Editor's Choice

The intractable health-care market

I haven't written much about the health-care-reform debate because it tends to make me irrationally angry. I'm about to lose my health coverage, and it gives me the general feeling that the society in which I live doesn't really care if I die a preventable death, and that seems like a sucky society to live in. The current American system seems to enshrine the worst aspects of this country's prevailing ideology -- that we regard the idea of collective well-being as a empty notion, and that it's okay for people to suffer as long as the "free market" says it must be so. Right now, professional standards among doctors -- basically their pride in their profession -- is all that stands between sick people and their remorseless exploitation, and as economist Kenneth Arrow notes in this interview at The Atlantic's site, they are "eroding."

Some doctors understand that they shouldn't abuse the system. But you still see problems in the way doctors behave towards patients. They goof off. Sometimes it's too much work. Some things are difficult and risky to diagnose.

No system will ever remove the inevitability of human error and individual immorality, but certainly we can arrange for a system in which these undesirable behaviors aren't encouraged. Arrow suggests that the free-floating free-market ideology churned out of the University of Chicago economics department is partly responsible for the current cultural climate, in which profit is seen as the only ethics:

I think there has been a general drift around the country towards the idea that greed is good. Look at Wall Street. All of these industries involve a professional element in which information is flowing. You're supposed to be constrained to be honest about it. I don't really know why. But there is now more of an emphasis on popularization, which does improve efficiency but can also lead to an erosion of professional standards. There was this idea that professional standards were a mask for monopoly power--a Chicago theory, which I believe came from George Stigler. I don't know if they were that influential, but they seemed to be saying a lot of things that people were taking up in practice. I'm not totally sure why these professional standards changed, but it's more than medical reasons.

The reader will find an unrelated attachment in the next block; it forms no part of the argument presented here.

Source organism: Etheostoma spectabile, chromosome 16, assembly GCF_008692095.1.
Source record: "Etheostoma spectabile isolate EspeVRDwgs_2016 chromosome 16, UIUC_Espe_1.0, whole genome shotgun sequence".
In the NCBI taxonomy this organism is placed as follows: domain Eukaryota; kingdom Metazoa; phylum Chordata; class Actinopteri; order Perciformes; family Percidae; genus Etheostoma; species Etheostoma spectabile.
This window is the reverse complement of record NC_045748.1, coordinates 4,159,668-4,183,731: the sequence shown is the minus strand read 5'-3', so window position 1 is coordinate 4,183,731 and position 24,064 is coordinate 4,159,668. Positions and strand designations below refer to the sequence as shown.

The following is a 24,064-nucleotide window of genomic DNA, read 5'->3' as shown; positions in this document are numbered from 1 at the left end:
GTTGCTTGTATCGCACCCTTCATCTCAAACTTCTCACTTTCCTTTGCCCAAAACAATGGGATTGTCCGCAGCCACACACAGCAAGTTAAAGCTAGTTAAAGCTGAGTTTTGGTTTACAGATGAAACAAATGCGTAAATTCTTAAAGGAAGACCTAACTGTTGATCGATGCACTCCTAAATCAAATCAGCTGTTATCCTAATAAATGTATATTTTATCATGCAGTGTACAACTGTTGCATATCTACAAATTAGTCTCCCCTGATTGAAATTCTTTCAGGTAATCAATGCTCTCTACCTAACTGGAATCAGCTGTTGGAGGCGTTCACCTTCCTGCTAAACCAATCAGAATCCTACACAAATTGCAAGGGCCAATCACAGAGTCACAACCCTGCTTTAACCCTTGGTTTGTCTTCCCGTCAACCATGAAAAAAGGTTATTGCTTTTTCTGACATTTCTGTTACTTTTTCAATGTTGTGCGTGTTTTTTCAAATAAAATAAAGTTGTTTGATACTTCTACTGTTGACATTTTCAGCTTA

Rather than having patients pay for the treatment and resolution of an illness, the American system instead nickels and dimes customers with a bewildering variety of charges for tests, consultations, transportation of samples, X-rays, test analyses, and so on. Having your blood tested for a vitamin deficiency can result in six or seven different bills from a variety of medical-service providers. Insurers are supposed to manage this process so that it doesn't trouble or confuse the patient, who has his or her health to worry about. But instead this patchwork system has become a chaotic blizzard of invoices that incentivizes doctors to overprescribe and insurance companies to try to deny payment and care. Both are given economic reasons to keep patients ignorant, even as some like Ronald Bailey in this Reason article, argue that customers (i.e. sick people) must be forced to contain health-care costs, implying that it is their fault that spending has gotten out of hand. In the face of all the confusing billing, customers have failed to be "cost conscious" about health care. But it is impossible to know without an absurd amount of investigation and scrutiny what one is even being charged for in the health-care realm; that we would perform price comparisons and veto procedures and tests before the fact over our doctor's suggestions is a totally unreasonable notion. The insurance market is also notorious for its confusing contracts and for its misleading paperwork, and for denying coverage customers had been led to expect. That's known as rescission and is just about the worst thing in the medical business. Which is why it shouldn't be a business. Arrow argues that things like nonprofit hospitals and the eschewing of medical advertising signal the medical community's commitment to professional standards and its collective effort to correct the inherent market failures, whereas the recent "emphasis on markets and self-aggrandizement in the context of healthcare" undermines those standards and sends the opposite signals. As a result, patients like me get super-paranoid and even less rational in our medical decision-making, worsening the failures that libertarians and liberals alike complain about. Bailey thinks government intervention and regulation has helped cause this problem and only consumers can fix it by being better watchdogs over what they pay for; he alleges that "competition would provide a strong impetus for medical practitioners to provide consumers with good information about the effectiveness of various treatments and drive innovation." Most liberal analysts believe that patients will always be at an informational disadvantage (not least because being sick renders one vulnerable and incapable of rationally sorting through billing details) and only government intervention can help fix it.